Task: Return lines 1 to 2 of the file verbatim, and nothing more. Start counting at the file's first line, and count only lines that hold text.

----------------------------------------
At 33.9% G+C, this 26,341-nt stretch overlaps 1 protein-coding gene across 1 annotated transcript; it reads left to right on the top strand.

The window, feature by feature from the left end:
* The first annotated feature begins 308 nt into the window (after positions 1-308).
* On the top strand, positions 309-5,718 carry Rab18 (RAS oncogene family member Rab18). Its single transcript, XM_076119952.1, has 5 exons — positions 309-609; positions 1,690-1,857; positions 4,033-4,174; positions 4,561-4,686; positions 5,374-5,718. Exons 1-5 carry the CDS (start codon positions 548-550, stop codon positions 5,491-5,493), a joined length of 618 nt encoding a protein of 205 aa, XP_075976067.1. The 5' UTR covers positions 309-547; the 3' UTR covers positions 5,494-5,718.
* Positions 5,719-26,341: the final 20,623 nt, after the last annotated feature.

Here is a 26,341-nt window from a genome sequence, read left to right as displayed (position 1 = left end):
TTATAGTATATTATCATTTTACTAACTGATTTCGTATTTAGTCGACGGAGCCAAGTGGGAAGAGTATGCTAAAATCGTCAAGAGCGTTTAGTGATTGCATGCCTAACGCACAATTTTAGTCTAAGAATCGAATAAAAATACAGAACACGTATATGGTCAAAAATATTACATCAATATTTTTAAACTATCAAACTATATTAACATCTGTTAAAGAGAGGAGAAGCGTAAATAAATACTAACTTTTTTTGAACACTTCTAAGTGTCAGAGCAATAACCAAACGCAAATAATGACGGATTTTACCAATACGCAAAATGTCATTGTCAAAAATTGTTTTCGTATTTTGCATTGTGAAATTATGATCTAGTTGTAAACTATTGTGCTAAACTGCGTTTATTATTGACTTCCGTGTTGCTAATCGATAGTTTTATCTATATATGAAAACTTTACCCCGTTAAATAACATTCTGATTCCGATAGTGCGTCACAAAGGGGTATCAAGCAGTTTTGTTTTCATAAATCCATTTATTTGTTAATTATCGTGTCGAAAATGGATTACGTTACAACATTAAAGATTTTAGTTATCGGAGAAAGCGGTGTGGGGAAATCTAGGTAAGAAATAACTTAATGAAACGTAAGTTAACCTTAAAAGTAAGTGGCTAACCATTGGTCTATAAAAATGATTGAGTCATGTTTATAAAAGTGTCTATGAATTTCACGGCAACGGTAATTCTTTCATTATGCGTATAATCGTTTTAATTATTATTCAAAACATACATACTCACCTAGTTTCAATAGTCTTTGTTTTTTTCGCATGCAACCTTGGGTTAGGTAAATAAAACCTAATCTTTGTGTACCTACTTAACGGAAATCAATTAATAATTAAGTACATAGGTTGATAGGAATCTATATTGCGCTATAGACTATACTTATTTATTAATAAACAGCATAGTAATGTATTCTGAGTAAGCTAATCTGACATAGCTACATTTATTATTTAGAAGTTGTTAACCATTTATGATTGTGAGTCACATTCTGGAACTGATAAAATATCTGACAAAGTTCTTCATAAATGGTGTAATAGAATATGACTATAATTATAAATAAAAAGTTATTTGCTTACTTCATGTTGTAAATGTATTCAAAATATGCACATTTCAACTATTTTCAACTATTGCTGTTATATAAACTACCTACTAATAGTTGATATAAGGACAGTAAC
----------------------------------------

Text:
At 33.9% G+C, this 26,341-nt stretch overlaps 1 protein-coding gene across 1 annotated transcript; it reads left to right on the top strand.

The window, feature by feature from the left end: